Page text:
“Willful misconduct” is not immune from liability under the PREP Act and COVID-19 Declaration. Therefore, even if a product manufactured by a covered entity qualifies as a covered countermeasure, a claimant may still pursue a claim for death or serious injury against the entity if he/she can establish by “clear and convincing evidence” that the manufacturer engaged in misconduct exceeding mere negligence or recklessness. Under the PREP Act, “willful misconduct” is “an act or omission that is taken intentionally to achieve a wrongful purpose; knowingly without legal or factual justification; and in disregard of a known or obvious risk that is so great as to make it highly probably that the harm will outweigh the benefit.” Conduct is not “willful misconduct” as a matter of law where neither HHS nor the Attorney General have initiated an enforcement action regarding the alleged misconduct or an enforcement action is terminated, and in some situations, where the conduct is done pursuant to the direction of or under the guidance of HHS. Any claimant seeking to bring a suit for alleged willful misconduct faces additional hurdles, including stricter pleading standards, verification of allegations in the complaint, a pre-filing expert affidavit supporting causation, strict limitations on discovery and limits on damages.

Companies should also be cognizant that the COVID-19 Declaration does not expressly include as a covered countermeasure use of a drug, biologic or device in a manner not expressly indicated by the terms of its approval (i.e., off-label use). Companies with previously approved or cleared products that could be repurposed to diagnose or treat COVID-19 should exercise caution in responding to requests for information on such uses and should continue to be guided by their internal policies and procedures on off-label promotion absent contrary instruction or authorization from FDA.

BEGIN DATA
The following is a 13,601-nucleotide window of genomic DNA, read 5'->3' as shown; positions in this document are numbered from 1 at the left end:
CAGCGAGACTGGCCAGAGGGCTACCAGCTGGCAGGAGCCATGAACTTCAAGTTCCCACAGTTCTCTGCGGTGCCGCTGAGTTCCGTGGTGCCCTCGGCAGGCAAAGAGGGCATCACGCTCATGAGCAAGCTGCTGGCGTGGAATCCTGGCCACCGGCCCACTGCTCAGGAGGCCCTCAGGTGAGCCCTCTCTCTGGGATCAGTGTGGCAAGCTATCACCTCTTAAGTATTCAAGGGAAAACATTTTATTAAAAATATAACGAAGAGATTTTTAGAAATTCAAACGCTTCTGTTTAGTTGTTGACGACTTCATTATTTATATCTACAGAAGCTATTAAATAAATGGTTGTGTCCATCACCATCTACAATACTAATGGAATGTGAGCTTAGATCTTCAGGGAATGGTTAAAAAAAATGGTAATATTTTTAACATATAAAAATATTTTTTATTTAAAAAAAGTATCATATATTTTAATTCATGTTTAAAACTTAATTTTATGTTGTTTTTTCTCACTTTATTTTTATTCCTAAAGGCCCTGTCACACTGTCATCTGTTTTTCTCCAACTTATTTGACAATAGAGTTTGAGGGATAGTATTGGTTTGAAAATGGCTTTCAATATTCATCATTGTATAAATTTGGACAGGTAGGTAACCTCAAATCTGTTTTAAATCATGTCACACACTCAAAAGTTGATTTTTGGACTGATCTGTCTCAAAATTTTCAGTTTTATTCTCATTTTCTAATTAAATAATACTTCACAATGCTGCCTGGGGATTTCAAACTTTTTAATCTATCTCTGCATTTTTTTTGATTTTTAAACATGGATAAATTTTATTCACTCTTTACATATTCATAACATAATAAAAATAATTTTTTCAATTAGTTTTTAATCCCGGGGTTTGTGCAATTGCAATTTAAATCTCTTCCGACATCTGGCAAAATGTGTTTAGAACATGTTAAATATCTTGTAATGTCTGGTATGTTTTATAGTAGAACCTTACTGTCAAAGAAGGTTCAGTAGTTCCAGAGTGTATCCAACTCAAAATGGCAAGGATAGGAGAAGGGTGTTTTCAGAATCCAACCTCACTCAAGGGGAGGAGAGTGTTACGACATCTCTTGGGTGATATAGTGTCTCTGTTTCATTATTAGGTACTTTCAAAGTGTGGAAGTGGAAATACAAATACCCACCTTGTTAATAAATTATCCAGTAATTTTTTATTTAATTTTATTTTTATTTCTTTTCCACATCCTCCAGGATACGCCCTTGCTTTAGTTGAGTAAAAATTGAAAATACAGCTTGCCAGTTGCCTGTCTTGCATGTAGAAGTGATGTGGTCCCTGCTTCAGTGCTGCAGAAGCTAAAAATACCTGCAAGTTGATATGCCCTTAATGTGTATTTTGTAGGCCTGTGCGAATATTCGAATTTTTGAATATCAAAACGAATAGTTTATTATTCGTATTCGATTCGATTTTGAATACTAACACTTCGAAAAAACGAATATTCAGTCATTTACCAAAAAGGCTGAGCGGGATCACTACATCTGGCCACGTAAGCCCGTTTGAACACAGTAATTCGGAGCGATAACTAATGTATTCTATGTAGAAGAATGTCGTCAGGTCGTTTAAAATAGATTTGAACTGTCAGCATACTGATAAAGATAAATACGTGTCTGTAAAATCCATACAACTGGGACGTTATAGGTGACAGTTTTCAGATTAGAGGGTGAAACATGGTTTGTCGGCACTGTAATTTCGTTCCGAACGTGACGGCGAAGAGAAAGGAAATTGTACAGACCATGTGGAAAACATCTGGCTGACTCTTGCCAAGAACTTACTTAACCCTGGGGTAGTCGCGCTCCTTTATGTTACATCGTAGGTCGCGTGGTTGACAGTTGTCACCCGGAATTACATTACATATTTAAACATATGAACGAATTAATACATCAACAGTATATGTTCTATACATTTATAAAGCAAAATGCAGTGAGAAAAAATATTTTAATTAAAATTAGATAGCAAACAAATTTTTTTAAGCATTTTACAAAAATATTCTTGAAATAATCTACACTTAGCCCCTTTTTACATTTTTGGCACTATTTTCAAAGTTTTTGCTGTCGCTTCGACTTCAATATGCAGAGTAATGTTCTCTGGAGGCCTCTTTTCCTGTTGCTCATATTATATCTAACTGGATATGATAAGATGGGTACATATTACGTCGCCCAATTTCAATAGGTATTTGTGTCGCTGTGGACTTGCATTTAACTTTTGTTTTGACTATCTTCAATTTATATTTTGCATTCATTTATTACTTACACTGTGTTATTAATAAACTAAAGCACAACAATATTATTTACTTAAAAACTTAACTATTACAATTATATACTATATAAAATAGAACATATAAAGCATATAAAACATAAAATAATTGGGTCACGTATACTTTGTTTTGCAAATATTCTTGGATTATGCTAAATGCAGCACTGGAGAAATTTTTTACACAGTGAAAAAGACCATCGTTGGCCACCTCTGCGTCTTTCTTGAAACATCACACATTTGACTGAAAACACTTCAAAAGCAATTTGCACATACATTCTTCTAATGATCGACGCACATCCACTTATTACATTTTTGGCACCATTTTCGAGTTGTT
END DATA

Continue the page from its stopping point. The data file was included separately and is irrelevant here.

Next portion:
Despite this broad grant of immunity, manufacturers should continue to use all due care in designing and manufacturing all products. This is particularly true with respect to manufacturers seeking to repurpose existing devices, diagnostics, therapies or manufacturing processes aimed at responding to COVID-19. Before repurposing existing devices and manufacturing facilities, companies must evaluate all applicable requirements, including quality process requirements, validation requirements and labeling obligations and must carefully scrutinize all available data (both internal and public data), before making any changes to existing devices or making representations to the public or customers that are inconsistent with approved labeling. FDA has issued recent guidance indicating its openness to suspending enforcement actions against companies repurposing certain devices and to expedite Emergency Use Authorizations. To preserve the immunity conferred under the COVID-19 Declaration and to avoid potential regulatory violations, companies should make any proposed modification to existing devices or manufacturing facilities in consultation with regulatory authorities, including considering whether obtaining an Emergency Use Authorization is appropriate.